Additionally, electric drive motors make the new machine quiet while still capable of zero-turn maneuvers in tight spaces. A new onboard charger and cord storage, patent-pending traction controls, a powerful 1,200-lumen work light for improved visibility and a comfort mat to fight operator fatigue round out the new eDingo features. Another key benefit of battery-powered machinery is the reduced need for regular maintenance. The powerful lithium-ion battery on the eDingo means it doesn’t need engine oil and filter changes, belt adjustments or new air filters.

How is the eDingo charged?

When the eDingo has put in a full eight-hour day and needs charging, the onboard charger plugs into a standard 120V wall outlet and fully charges the machine overnight so it’s ready to work first thing the next morning.

What customers are gravitating toward buying electric CULs? What unique work applications or jobsites are you seeing for electric equipment that you might not have considered at first?

We designed the eDingo specifically with indoor construction and demolition work in mind. In the past, contractors would need to spend extra time and money making sure indoor jobsites were properly ventilated if they wanted to use CULs, many of which don’t fit inside anyway. The battery-powered eDingo eliminates engine emissions, allowing it to come inside and make quick work of jobs that were historically accomplished manually. Additionally, the eDingo is suitable for urban jobsites where noise and tight spaces are a concern. The electric drive motors make the new machine quiet. It has zero-turn capabilities, and it maintains a rated operating capacity of 515 lbs and 6.5 gpm of hydraulic flow.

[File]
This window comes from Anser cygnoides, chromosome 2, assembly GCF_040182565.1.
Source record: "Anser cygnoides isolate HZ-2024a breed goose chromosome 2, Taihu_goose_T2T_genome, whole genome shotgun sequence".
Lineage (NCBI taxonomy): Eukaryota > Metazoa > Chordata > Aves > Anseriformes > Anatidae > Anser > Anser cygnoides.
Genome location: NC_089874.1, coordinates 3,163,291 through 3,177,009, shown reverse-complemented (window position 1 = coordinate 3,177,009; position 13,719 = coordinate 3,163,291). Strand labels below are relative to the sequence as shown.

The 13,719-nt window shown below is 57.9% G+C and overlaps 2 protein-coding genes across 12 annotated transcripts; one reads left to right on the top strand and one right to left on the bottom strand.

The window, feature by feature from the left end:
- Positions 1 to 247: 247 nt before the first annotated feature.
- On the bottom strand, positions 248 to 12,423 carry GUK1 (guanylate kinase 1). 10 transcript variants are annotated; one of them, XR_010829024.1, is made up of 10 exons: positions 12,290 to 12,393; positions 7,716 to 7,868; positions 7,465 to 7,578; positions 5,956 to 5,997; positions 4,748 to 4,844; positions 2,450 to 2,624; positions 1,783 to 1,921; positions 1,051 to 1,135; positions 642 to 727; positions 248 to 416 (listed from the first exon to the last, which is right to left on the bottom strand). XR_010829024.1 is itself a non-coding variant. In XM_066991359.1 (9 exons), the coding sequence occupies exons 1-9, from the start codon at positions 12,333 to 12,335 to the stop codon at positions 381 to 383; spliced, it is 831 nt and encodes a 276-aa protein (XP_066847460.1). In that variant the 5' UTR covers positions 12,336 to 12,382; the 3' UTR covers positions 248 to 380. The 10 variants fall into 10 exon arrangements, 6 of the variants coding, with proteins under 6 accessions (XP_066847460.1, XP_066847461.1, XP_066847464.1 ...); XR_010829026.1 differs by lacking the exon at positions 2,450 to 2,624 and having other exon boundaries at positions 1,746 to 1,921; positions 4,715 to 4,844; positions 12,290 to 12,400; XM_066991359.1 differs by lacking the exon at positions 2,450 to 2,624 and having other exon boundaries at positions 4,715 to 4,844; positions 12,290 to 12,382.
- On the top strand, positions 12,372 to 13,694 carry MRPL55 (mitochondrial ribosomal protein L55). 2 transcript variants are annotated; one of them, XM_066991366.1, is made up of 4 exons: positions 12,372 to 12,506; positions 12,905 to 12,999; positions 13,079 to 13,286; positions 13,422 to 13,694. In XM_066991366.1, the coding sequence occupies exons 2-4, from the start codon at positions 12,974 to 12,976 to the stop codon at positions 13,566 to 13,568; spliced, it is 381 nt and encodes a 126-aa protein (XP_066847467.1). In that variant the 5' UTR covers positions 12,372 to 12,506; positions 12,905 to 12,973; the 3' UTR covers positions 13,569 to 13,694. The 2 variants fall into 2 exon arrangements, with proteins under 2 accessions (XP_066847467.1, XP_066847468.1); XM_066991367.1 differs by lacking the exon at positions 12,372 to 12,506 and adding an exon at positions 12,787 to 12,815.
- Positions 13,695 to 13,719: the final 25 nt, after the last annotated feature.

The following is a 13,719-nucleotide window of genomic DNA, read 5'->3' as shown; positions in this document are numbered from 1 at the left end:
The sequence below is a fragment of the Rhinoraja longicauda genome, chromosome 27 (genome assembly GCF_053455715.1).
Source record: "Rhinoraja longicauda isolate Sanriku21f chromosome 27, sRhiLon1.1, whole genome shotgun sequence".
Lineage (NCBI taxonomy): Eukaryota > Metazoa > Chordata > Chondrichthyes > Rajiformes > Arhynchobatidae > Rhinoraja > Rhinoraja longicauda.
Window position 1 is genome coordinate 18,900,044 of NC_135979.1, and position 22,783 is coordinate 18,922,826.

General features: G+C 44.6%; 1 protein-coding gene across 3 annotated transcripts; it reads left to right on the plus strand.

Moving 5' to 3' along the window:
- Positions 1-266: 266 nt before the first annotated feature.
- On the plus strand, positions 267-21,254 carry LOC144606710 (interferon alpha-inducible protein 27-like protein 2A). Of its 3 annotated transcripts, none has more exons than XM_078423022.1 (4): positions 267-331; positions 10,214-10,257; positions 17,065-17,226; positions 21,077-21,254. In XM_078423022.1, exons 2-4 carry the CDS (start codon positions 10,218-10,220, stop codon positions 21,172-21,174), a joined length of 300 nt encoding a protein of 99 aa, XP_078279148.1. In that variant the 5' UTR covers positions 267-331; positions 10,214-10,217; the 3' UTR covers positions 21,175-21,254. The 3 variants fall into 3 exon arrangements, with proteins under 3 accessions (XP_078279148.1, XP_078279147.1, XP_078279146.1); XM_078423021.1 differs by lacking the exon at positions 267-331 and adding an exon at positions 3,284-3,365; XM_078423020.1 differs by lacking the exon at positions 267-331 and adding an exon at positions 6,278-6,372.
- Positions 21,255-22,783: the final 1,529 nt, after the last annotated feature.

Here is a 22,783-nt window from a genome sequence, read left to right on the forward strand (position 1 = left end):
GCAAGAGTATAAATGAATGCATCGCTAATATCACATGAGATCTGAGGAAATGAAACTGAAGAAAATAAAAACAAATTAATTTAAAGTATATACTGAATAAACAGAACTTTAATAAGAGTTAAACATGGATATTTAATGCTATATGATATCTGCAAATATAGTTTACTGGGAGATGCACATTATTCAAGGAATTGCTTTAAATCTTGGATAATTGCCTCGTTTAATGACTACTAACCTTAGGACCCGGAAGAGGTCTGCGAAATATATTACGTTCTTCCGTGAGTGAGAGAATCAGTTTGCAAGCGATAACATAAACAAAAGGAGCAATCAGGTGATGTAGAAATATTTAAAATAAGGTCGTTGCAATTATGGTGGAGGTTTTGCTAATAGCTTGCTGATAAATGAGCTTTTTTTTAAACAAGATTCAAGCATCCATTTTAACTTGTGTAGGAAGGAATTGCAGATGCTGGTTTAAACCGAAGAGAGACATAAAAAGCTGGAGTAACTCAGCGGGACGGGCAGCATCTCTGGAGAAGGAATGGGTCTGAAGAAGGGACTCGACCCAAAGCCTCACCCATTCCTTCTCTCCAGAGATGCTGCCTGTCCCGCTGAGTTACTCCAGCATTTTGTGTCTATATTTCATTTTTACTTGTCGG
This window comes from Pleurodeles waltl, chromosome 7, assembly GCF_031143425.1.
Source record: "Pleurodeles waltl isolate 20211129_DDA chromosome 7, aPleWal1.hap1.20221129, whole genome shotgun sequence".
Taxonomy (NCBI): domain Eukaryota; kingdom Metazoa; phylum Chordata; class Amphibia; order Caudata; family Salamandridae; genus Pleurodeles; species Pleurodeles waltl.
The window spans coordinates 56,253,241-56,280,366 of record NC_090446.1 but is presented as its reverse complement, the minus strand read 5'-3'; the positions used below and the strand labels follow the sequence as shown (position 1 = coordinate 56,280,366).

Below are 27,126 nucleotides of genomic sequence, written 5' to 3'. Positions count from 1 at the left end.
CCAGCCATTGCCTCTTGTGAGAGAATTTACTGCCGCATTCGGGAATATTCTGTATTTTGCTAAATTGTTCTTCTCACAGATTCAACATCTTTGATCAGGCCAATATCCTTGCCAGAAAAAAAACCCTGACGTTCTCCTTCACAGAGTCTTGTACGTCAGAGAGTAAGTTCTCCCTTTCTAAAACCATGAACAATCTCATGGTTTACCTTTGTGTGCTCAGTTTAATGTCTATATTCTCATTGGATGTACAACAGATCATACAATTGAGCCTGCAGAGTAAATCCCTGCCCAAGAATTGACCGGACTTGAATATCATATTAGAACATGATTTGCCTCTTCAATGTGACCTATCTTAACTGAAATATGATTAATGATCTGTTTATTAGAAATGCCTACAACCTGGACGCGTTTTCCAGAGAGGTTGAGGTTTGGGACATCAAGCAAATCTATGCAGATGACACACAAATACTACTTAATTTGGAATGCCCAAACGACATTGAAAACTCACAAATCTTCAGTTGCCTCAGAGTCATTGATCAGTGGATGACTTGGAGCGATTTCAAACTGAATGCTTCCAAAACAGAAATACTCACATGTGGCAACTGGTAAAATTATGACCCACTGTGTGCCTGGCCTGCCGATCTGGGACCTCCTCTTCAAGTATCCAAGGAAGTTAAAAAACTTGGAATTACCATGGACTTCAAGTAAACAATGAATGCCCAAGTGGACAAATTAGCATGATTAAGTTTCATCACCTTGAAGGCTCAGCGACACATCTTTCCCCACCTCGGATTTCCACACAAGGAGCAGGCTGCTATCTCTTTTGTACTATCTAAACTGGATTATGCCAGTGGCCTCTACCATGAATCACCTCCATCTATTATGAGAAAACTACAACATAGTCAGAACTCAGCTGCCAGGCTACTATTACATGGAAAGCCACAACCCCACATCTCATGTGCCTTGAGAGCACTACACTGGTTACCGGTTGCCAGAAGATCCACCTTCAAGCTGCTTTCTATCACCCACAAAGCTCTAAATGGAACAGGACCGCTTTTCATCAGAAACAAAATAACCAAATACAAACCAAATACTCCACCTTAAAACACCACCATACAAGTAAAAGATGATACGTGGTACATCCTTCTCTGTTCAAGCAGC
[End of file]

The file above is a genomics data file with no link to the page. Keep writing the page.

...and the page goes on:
What steps can you share about setting up the proper charging infrastructure to succeed in using electric construction equipment?

To determine the electrical capacity needed for charging a fleet of battery-powered equipment, there are several steps you can follow. First, assess your current electrical load and identify the peak draw month to understand your facility’s maximum power demand. Evaluate your existing electrical capacity, typically measured in kilovolt-amperes (kVA) or kilowatts (kW), which can be found on your electrical service panel or through consultation with an electrician.

Next, calculate the charger load for each piece of equipment in your fleet. Check the power rating (in watts) or current draw (in amps) specified on the charger’s serial tag or spec sheet. Divide the power by the voltage to determine the current draw. Repeat this calculation for each charger.

Consider other electrical loads present in your facility, such as lights, computers, microwaves, refrigerators, security systems and any other equipment. These loads should be factored in along with the charger’s electrical demands.